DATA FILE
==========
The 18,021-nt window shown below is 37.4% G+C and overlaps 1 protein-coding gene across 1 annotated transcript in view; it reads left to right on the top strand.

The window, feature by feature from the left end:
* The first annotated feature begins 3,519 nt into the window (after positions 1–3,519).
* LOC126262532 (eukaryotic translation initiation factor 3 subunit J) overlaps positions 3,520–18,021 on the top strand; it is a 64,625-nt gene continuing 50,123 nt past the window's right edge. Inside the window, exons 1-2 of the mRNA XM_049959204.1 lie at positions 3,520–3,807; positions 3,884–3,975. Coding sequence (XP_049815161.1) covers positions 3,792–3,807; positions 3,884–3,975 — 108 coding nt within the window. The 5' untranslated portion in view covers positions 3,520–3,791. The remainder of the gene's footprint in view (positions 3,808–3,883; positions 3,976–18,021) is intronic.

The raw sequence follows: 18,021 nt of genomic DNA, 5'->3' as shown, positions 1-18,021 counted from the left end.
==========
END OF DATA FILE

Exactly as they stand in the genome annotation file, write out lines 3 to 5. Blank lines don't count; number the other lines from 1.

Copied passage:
* The first annotated feature begins 3,519 nt into the window (after positions 1–3,519).
* LOC126262532 (eukaryotic translation initiation factor 3 subunit J) overlaps positions 3,520–18,021 on the top strand; it is a 64,625-nt gene continuing 50,123 nt past the window's right edge. Inside the window, exons 1-2 of the mRNA XM_049959204.1 lie at positions 3,520–3,807; positions 3,884–3,975. Coding sequence (XP_049815161.1) covers positions 3,792–3,807; positions 3,884–3,975 — 108 coding nt within the window. The 5' untranslated portion in view covers positions 3,520–3,791. The remainder of the gene's footprint in view (positions 3,808–3,883; positions 3,976–18,021) is intronic.

The raw sequence follows: 18,021 nt of genomic DNA, 5'->3' as shown, positions 1-18,021 counted from the left end.